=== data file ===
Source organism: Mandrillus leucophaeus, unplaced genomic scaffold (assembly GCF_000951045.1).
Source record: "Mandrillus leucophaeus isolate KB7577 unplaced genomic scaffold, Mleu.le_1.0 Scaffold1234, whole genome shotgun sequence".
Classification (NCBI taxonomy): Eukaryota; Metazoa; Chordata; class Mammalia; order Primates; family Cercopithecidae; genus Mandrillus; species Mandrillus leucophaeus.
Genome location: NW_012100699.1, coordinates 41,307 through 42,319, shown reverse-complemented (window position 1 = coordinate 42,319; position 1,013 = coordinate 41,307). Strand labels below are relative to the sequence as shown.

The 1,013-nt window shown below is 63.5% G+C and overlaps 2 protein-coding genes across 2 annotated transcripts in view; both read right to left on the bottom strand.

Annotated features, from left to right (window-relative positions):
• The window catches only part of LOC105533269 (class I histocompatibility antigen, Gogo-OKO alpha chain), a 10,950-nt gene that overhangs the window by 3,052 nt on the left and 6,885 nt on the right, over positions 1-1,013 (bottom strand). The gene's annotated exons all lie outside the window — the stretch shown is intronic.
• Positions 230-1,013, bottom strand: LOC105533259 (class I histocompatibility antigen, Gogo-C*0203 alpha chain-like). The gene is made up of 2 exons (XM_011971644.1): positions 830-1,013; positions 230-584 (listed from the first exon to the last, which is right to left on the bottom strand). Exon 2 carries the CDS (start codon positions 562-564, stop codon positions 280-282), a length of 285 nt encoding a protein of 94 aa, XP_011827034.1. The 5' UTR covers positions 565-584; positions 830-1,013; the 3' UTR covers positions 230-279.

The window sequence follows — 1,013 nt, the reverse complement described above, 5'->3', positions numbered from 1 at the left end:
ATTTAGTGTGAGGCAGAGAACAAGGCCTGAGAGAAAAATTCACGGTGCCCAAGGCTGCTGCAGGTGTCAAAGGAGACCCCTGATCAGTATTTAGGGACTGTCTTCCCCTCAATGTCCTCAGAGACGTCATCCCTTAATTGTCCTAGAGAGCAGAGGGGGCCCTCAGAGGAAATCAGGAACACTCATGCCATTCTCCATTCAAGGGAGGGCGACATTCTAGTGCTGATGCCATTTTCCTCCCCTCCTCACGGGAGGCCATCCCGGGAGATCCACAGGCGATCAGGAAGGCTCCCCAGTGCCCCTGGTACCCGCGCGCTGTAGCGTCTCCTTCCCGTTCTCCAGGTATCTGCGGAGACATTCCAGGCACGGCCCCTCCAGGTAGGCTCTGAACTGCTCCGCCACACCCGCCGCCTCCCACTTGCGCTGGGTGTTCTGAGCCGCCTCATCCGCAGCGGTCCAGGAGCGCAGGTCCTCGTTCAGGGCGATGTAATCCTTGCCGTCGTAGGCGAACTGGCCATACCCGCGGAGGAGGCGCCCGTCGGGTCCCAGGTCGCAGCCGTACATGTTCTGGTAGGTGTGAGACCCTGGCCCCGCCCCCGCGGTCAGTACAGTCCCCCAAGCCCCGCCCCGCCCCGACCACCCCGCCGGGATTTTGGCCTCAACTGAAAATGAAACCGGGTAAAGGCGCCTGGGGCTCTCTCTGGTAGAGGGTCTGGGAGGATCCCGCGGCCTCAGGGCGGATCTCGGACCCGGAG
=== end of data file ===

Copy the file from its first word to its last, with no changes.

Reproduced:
Source organism: Mandrillus leucophaeus, unplaced genomic scaffold (assembly GCF_000951045.1).
Source record: "Mandrillus leucophaeus isolate KB7577 unplaced genomic scaffold, Mleu.le_1.0 Scaffold1234, whole genome shotgun sequence".
Classification (NCBI taxonomy): Eukaryota; Metazoa; Chordata; class Mammalia; order Primates; family Cercopithecidae; genus Mandrillus; species Mandrillus leucophaeus.
Genome location: NW_012100699.1, coordinates 41,307 through 42,319, shown reverse-complemented (window position 1 = coordinate 42,319; position 1,013 = coordinate 41,307). Strand labels below are relative to the sequence as shown.

The 1,013-nt window shown below is 63.5% G+C and overlaps 2 protein-coding genes across 2 annotated transcripts in view; both read right to left on the bottom strand.

Annotated features, from left to right (window-relative positions):
• The window catches only part of LOC105533269 (class I histocompatibility antigen, Gogo-OKO alpha chain), a 10,950-nt gene that overhangs the window by 3,052 nt on the left and 6,885 nt on the right, over positions 1-1,013 (bottom strand). The gene's annotated exons all lie outside the window — the stretch shown is intronic.
• Positions 230-1,013, bottom strand: LOC105533259 (class I histocompatibility antigen, Gogo-C*0203 alpha chain-like). The gene is made up of 2 exons (XM_011971644.1): positions 830-1,013; positions 230-584 (listed from the first exon to the last, which is right to left on the bottom strand). Exon 2 carries the CDS (start codon positions 562-564, stop codon positions 280-282), a length of 285 nt encoding a protein of 94 aa, XP_011827034.1. The 5' UTR covers positions 565-584; positions 830-1,013; the 3' UTR covers positions 230-279.

The window sequence follows — 1,013 nt, the reverse complement described above, 5'->3', positions numbered from 1 at the left end:
ATTTAGTGTGAGGCAGAGAACAAGGCCTGAGAGAAAAATTCACGGTGCCCAAGGCTGCTGCAGGTGTCAAAGGAGACCCCTGATCAGTATTTAGGGACTGTCTTCCCCTCAATGTCCTCAGAGACGTCATCCCTTAATTGTCCTAGAGAGCAGAGGGGGCCCTCAGAGGAAATCAGGAACACTCATGCCATTCTCCATTCAAGGGAGGGCGACATTCTAGTGCTGATGCCATTTTCCTCCCCTCCTCACGGGAGGCCATCCCGGGAGATCCACAGGCGATCAGGAAGGCTCCCCAGTGCCCCTGGTACCCGCGCGCTGTAGCGTCTCCTTCCCGTTCTCCAGGTATCTGCGGAGACATTCCAGGCACGGCCCCTCCAGGTAGGCTCTGAACTGCTCCGCCACACCCGCCGCCTCCCACTTGCGCTGGGTGTTCTGAGCCGCCTCATCCGCAGCGGTCCAGGAGCGCAGGTCCTCGTTCAGGGCGATGTAATCCTTGCCGTCGTAGGCGAACTGGCCATACCCGCGGAGGAGGCGCCCGTCGGGTCCCAGGTCGCAGCCGTACATGTTCTGGTAGGTGTGAGACCCTGGCCCCGCCCCCGCGGTCAGTACAGTCCCCCAAGCCCCGCCCCGCCCCGACCACCCCGCCGGGATTTTGGCCTCAACTGAAAATGAAACCGGGTAAAGGCGCCTGGGGCTCTCTCTGGTAGAGGGTCTGGGAGGATCCCGCGGCCTCAGGGCGGATCTCGGACCCGGAG